June 25, 2018
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New Sweden 89-year-old looks back, and looks ahead

By Robin Clifford Wood, Special to the BDN

When I asked around about someone interesting to interview in New Sweden, Ralph Ostlund’s name came up — retired potato farmer, avid dancer and cross-country skier, world traveler, citizen of the year, irrepressibly energetic 89-year-old. Ostlund had never heard of me when I called to ask if I could visit with him and tell his story in the paper, but he replied instantly:

“OK. Do you know where I live?”

When I arrived at Ostlund’s home on the Friday of New Sweden’s Midsommer Festival, he bounded out of his chair on the front porch to greet me and commenced a tour. Outside, his vegetable garden was well-tended, with several thriving potato plants — “Cobblers, Katahdins, and Green Mountains.” Inside, we went straight to family photos — six generations’ worth. Ostlund filled in stories to go with them.

There were his grandparents, his parents on their wedding day, and a picture of Ostlund with his parents and eight siblings.

“I’m the only one still living from this group,” he said, and he moved right along to children, grandchildren, great-grandchildren. “So. I’m proud of my family. They’ve all done well.”

It is a wonderful family, but I was interested to hear more about Ostlund, so he put on a pot of coffee and we sat in the kitchen of the home he has lived in since the 1950s.

Other than a few years working in his father-in-law’s sawmill in Connor (a few miles away), Ostlund has lived all of his 89 years in New Sweden. His family spoke only Swedish when he was a boy, as did most of his neighbors and his minister.

“I thought Swedish was our language when I first went to school.”

You can still detect a Swedish accent in Ostlund’s speech, which only adds to his charm. He loves to talk and tell stories, both from his distant and not so distant past. And though there has been plenty of hardship and loss, Ostlund is contagiously upbeat about people and about life. That is probably why, during the course of the weekend, I saw smiles bloom whenever townspeople saw him, or even when I mentioned Ostlund’s name.

“He’s kind of a legend around here.”

“He’s amazing.”

“He really is a marvel.”

Ostlund has been a lifetime contributor to the town of New Sweden — as winter carnival organizer, planning board member, and general handyman.
He squeezed our interview between festival duties. It’s no wonder that he was once named citizen of the year.

Ostlund and some of his relatives have worked to restore his original family home to its 1920s condition. Electricity and plumbing were removed, old furniture replaced. Exposed wall boards reveal a layer of Swedish newspapers from the 1800s used as sizing. The building was open to visitors over the festival weekend.

“All the children were born right in the home,” Ostlund told me. “We bathed in the pond. Our pond was the busiest place in New Sweden. Everyone came to swim. … In the winter we cut blocks of ice and sold it; that was one of our businesses.

“When I was young New Sweden was booming. There was a saw mill, shingle mill, barrel factory. My brother and I used to make barrel bottoms.”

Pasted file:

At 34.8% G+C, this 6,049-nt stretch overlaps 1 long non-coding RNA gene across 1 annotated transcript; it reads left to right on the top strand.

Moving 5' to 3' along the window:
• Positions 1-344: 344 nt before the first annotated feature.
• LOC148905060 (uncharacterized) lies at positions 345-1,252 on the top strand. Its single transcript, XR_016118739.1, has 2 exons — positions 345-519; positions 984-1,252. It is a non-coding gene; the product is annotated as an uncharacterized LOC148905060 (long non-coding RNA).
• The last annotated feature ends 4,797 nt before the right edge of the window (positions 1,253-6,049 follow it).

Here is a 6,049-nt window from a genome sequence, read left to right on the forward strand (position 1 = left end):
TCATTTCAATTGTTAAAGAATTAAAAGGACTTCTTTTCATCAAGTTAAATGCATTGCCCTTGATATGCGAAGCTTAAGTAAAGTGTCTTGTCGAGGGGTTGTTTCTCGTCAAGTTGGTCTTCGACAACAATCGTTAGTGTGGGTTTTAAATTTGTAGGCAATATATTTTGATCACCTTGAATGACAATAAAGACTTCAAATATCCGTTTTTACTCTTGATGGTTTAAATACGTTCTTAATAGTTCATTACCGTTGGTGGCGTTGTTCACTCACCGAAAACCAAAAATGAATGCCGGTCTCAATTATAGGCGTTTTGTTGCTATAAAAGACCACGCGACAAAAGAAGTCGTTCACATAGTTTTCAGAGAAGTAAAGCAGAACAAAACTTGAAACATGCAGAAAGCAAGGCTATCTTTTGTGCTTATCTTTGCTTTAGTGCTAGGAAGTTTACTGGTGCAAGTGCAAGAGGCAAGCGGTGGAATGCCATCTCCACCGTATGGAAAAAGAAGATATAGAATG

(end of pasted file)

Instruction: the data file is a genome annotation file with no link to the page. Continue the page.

At age 13, Ostlund was a water boy for a road crew, and he has been working various jobs and farming ever since. But Ostlund has also always known how to have fun. Two things stand out in his life as his sustaining joys — cross-country skiing and dancing.

“I s’pose I could ski just as soon as I could walk,” he said. He skipped skiing for some years when he was working and raising his family, even while he was running the annual winter carnival races. But Ostlund began skiing seriously again in his 50s. He also took up running.

“After that, I don’t know how many races I skied in and ran in, but it was a lot.”

He did not mention the fact that he won a lot of those races, but someone had tipped me off, so I asked. Though he didn’t allow me to take a photo, he showed me two shelves full of trophies in the back of a closet, including one from the 85-and-over division.

“I still ski, but not very good. … I can’t take hills and corners like I used to do.”

Ostlund also loves to dance, and fondly remembers going to town dances as a young man. Like many from his generation, he met his wife at a dance. He even danced on stage quite a bit with a Swedish dance group.
Sometimes he even dances alone.

“When it’s cold and miserable, there’s only so much exercise you can get walking in the house, so I put Swedish music on and dance in the kitchen,” he said with a twinkle in his eye.

Ostlund lost his wife Edith about 12 years ago.

“I don’t know how I ever landed such a good woman,” he said. “It was a big loss. But my life didn’t end there. My life goes on. She wouldn’t have wanted me to give up.”

Ostlund sure hasn’t given up. He gardens, he bowls, he takes part in town events, he travels with his family all over the country and the world. In recent years he has been to Germany, California, the Gaspe Peninsula, Hawaii, and finally to Sweden five years ago with his daughter and granddaughter.

I asked which place he liked the best, and his answer was quick: “New Sweden!” and he laughed. “But they were all good, every one of ’em.”

Before I left, with a smile and hug from Ostlund, he told me, “I’m a rich man without money. Good health, family, what more could you ask for?”

Well, he might ask for an occasional trek on skis and a rousing Swedish Hop. With that, life is complete.

Robin Clifford Wood welcomes feedback at robin.everyday@gmail.com.

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